Ethernity Networks Raised £15 million in London’s AIM
3 July, 2017
Ethernity Networks Installed in over 400,000 systems globally in broadband access, mobile backhaul and Ethernet access applications
After more than 12 years since it was founded, Ethernity Networks found its way into the stock exchange market. Last week the data network processing technology company from Lod, Israel, has landed on the AIM Market of the London Stock Exchange and successfully raised £15 million (Approximately $19.4 million). The company total value is evaluated at £65 million.
Ethernity Networks provides data processing cards and software to accelerate high-end Carrier Ethernet applications. The company that was founded in 2004 was on of the firsts in the market to realize that the traditional massive parallel Network Processors does not aswer the needs of the evolving dynamic networks of today. Its core technology, which is populated on programmable logic, enables data offloading at the pace of software development, improves performance and reduces power consumption and latency.
David Levi, CEO of Ethernity Networks, said that the fundraising and AIM listing is a major moment. “We have game changing technology that major global network operators are demanding and the listing will enhance Ethernity’s profile and strengthen our balance sheet, which is essential in order for us to fulfill tier one supply chain requirements.”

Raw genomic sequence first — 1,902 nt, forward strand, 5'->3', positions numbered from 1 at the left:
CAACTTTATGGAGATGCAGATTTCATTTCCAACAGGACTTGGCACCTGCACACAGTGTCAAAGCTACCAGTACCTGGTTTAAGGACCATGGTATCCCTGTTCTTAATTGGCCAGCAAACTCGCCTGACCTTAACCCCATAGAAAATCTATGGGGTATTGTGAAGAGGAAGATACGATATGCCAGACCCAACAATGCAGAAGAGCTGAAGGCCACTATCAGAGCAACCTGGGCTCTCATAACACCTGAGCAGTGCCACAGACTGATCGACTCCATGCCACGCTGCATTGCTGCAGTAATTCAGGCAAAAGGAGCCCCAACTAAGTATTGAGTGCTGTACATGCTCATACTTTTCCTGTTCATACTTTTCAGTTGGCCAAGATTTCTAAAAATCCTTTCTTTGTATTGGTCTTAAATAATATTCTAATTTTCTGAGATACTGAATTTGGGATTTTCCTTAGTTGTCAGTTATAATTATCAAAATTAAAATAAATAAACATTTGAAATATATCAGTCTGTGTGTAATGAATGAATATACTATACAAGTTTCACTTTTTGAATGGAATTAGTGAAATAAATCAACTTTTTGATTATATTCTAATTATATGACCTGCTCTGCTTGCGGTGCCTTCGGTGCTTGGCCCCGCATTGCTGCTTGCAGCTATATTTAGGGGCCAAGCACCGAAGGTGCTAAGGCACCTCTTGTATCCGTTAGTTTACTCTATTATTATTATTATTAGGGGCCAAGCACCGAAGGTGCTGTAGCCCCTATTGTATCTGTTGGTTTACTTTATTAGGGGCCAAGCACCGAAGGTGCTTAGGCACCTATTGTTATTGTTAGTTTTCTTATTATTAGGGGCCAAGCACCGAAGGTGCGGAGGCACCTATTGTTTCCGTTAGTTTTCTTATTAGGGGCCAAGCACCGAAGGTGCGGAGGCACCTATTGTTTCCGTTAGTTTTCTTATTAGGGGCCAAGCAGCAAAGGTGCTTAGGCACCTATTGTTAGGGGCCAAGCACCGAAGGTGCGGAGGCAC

The Company’s software and firmware is already installed in over 400,000 systems globally in broadband access, mobile backhaul and Ethernet access applications. The reducing cost of the Field-Programmable Gate Array (FPGA) will enable the Company to target larger markets previously only served by Application-Specific Integrated Circuits / Application-Specific Standard Products (ASIC / ASSPs) and fuel increased demand in the Company’s markets.
Ethernity’s major markets are the Carrier Ethernet and NFV/SDN markets. The SDN market is estimated to reach US$70.41 billion by 2024, according to Grand View Research, Inc. Software Defined Networking (SDN) has witnessed a surge in its popularity in the recent years due to the benefits it offers over the existing legacy infrastructure.
The SDN solutions provide centralised control and operational capabilities, which help network administrators and engineers respond quickly and efficiently. The global NFV market (including hardware and software) will be worth US$15 billion by 2020, with software comprising 80 per cent of that $15 billion, according to IHS Markit.